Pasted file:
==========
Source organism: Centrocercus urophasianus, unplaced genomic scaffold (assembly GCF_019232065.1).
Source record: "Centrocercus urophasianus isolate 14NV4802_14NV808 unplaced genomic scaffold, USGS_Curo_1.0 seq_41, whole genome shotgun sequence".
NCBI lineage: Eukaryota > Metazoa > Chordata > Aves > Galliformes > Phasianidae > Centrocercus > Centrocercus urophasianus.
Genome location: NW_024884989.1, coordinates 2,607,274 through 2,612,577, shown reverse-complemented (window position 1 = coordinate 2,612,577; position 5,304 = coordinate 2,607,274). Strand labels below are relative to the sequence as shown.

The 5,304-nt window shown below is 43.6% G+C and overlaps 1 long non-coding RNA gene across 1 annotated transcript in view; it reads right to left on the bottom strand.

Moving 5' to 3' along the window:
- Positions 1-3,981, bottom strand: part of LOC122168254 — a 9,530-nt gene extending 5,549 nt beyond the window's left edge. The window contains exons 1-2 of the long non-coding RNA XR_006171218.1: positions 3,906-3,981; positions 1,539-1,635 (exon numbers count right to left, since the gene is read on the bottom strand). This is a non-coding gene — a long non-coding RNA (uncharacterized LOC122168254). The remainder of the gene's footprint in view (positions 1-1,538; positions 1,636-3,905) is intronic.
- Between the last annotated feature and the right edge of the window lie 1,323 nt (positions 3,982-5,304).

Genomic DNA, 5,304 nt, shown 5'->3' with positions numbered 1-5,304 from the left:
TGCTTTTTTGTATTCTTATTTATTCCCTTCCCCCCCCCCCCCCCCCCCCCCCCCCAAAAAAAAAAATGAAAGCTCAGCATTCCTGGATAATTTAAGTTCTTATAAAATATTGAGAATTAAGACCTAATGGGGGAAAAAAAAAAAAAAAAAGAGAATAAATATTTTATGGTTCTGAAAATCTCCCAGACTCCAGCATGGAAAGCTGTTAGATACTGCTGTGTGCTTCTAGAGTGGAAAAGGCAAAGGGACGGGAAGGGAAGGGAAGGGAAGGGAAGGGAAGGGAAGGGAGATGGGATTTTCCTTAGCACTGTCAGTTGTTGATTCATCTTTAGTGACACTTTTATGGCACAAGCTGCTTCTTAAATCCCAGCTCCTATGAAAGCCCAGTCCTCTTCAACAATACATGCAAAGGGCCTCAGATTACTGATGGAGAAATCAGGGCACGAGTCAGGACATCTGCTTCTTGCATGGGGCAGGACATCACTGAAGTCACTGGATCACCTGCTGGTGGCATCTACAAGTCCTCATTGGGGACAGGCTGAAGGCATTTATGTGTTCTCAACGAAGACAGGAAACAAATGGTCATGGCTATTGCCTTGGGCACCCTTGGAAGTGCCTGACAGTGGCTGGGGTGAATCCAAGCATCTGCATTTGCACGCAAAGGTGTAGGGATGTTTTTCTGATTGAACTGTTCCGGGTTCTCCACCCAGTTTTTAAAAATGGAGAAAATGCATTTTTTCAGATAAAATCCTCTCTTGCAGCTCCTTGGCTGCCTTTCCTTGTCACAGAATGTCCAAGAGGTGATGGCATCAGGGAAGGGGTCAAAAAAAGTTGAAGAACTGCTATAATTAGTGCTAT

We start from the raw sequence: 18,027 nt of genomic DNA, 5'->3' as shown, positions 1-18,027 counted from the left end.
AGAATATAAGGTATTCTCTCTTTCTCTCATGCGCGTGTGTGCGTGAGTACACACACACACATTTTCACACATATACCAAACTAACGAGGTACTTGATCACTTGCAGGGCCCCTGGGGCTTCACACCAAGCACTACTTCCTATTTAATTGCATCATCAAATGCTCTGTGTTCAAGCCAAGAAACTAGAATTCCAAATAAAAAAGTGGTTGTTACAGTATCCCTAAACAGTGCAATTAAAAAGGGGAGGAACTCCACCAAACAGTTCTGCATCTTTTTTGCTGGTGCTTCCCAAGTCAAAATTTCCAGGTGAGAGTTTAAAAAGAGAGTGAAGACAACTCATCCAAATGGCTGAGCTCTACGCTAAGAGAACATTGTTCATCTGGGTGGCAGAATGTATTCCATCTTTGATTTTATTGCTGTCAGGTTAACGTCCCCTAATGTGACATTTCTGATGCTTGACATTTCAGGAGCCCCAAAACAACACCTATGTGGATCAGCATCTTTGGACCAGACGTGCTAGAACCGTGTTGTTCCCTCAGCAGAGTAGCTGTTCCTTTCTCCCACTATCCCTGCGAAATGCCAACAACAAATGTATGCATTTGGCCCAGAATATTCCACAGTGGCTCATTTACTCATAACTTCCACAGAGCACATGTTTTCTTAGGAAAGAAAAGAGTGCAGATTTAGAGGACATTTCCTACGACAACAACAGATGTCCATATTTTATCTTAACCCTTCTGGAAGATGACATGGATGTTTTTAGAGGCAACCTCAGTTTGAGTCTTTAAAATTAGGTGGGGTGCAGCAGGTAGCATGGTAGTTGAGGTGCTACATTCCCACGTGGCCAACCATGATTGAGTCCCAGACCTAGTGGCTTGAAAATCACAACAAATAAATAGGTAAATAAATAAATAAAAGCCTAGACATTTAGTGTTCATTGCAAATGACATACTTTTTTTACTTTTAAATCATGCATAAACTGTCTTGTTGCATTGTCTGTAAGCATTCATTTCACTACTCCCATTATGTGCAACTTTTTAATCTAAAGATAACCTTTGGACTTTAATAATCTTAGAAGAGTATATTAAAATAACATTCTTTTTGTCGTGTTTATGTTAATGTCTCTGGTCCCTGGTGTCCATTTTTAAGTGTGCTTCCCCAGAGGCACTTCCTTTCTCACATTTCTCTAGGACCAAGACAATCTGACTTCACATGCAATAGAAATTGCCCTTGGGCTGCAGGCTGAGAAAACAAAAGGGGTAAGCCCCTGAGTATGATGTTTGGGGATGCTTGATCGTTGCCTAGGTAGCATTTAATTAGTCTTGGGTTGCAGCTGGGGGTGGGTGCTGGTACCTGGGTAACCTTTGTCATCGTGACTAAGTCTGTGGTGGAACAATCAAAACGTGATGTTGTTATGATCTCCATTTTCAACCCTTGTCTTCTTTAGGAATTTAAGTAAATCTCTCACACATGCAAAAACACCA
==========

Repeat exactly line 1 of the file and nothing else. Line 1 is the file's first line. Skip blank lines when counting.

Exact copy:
Source organism: Centrocercus urophasianus, unplaced genomic scaffold (assembly GCF_019232065.1).